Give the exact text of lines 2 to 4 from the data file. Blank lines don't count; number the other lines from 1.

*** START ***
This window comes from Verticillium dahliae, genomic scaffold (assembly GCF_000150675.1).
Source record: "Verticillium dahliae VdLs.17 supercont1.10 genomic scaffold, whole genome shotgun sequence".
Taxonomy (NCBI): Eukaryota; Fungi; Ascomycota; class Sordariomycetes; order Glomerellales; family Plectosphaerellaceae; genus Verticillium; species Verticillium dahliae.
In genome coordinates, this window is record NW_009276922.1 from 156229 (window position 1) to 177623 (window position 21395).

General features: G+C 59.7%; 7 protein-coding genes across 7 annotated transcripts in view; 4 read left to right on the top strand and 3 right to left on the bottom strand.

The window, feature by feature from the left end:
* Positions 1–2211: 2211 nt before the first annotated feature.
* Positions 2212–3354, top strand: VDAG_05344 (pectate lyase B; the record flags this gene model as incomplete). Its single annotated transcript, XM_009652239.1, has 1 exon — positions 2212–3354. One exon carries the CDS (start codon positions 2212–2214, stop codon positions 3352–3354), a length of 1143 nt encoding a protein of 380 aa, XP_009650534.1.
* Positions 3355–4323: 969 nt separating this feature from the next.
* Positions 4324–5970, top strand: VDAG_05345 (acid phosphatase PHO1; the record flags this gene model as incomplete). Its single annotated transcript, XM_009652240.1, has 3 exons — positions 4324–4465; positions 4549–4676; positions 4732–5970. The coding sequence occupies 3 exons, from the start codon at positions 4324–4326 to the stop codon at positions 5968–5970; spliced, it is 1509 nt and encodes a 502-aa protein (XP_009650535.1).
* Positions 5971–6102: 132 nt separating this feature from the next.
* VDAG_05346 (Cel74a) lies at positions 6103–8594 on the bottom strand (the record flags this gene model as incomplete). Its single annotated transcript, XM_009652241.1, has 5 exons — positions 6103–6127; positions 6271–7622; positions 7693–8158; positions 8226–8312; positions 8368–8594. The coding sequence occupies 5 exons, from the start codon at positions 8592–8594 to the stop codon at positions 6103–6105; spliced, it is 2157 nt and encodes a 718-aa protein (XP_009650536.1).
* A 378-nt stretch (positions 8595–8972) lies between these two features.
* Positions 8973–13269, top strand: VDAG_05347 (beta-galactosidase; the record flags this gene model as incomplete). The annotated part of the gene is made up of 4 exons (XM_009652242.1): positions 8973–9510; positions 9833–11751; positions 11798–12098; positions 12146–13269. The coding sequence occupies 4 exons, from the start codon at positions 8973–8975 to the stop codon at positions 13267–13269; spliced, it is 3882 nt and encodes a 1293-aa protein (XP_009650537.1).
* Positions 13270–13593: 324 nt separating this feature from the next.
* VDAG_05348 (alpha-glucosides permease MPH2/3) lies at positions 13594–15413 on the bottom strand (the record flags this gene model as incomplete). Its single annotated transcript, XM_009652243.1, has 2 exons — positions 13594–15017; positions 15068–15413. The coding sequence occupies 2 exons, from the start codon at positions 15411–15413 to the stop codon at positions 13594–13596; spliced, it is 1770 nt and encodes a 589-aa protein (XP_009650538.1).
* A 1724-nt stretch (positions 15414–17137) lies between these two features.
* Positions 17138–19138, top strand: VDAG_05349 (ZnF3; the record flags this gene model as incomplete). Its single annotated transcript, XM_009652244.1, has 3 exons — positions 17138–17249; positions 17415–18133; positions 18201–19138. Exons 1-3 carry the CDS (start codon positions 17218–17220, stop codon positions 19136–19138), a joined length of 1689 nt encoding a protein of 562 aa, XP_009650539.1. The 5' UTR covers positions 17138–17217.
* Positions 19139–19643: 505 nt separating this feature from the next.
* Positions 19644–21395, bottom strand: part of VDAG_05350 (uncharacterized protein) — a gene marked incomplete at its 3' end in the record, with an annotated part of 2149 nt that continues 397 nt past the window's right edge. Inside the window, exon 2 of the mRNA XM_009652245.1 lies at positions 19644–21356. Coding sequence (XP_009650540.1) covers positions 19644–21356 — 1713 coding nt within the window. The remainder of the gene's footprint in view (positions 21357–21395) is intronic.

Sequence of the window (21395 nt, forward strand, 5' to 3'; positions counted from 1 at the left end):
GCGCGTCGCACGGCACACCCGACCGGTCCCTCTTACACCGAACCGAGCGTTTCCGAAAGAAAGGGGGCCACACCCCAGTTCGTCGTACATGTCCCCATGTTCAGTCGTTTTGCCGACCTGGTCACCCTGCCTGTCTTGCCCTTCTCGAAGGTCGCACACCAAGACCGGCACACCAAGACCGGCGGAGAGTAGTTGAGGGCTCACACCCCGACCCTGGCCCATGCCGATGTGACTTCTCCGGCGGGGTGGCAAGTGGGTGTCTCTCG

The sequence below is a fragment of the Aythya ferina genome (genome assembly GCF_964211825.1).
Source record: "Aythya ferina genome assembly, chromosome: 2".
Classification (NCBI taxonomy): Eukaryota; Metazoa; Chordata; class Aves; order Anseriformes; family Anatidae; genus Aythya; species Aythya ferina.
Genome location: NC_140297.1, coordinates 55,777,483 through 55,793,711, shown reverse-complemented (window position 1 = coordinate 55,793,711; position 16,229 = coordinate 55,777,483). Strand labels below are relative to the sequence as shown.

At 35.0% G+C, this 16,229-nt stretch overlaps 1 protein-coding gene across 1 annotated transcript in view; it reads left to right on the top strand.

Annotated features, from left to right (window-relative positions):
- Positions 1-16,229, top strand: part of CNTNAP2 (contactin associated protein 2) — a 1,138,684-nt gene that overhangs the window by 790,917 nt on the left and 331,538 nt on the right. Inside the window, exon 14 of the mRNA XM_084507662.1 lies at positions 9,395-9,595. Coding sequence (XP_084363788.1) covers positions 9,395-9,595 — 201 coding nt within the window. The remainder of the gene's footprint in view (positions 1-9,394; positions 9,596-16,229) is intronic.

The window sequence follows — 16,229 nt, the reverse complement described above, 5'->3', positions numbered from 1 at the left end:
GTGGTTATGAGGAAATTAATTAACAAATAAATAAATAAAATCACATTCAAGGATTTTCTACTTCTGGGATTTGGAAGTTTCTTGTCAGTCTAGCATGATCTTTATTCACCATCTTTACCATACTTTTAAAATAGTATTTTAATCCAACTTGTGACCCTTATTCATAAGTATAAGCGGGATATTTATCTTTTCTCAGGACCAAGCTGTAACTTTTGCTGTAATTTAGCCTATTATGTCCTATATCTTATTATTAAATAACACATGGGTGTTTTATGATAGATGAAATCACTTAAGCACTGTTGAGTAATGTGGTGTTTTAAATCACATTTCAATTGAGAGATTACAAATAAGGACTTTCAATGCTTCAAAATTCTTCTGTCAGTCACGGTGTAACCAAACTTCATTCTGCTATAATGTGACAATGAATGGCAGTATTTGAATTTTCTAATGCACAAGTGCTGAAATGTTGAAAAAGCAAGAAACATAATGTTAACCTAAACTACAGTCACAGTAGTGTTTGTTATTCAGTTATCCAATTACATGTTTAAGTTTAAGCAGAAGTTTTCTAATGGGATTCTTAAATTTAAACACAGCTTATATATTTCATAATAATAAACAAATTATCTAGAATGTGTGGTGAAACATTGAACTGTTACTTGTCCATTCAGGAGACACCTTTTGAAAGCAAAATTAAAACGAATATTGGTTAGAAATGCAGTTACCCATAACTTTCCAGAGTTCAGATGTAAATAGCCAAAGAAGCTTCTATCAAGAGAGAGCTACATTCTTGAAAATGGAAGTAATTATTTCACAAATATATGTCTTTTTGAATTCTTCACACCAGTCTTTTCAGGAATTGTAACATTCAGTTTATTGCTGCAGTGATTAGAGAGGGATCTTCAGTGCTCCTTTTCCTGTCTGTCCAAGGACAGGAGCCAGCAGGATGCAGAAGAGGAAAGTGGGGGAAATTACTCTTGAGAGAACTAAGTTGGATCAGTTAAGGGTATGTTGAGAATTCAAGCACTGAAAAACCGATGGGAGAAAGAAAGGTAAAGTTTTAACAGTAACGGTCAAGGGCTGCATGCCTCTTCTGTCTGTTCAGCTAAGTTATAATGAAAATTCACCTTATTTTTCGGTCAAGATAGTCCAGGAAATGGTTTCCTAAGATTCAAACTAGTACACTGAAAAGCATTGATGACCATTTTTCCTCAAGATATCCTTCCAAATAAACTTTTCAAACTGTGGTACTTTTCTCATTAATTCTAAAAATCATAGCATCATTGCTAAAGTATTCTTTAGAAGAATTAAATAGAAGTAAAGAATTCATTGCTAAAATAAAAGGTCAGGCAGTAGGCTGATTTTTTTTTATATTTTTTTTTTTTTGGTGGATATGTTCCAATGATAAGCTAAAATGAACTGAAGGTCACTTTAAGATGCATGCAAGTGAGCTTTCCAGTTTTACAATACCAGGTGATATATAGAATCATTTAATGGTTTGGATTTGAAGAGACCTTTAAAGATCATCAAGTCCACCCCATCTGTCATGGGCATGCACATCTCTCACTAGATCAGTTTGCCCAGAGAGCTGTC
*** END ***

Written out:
Source record: "Verticillium dahliae VdLs.17 supercont1.10 genomic scaffold, whole genome shotgun sequence".
Taxonomy (NCBI): Eukaryota; Fungi; Ascomycota; class Sordariomycetes; order Glomerellales; family Plectosphaerellaceae; genus Verticillium; species Verticillium dahliae.
In genome coordinates, this window is record NW_009276922.1 from 156229 (window position 1) to 177623 (window position 21395).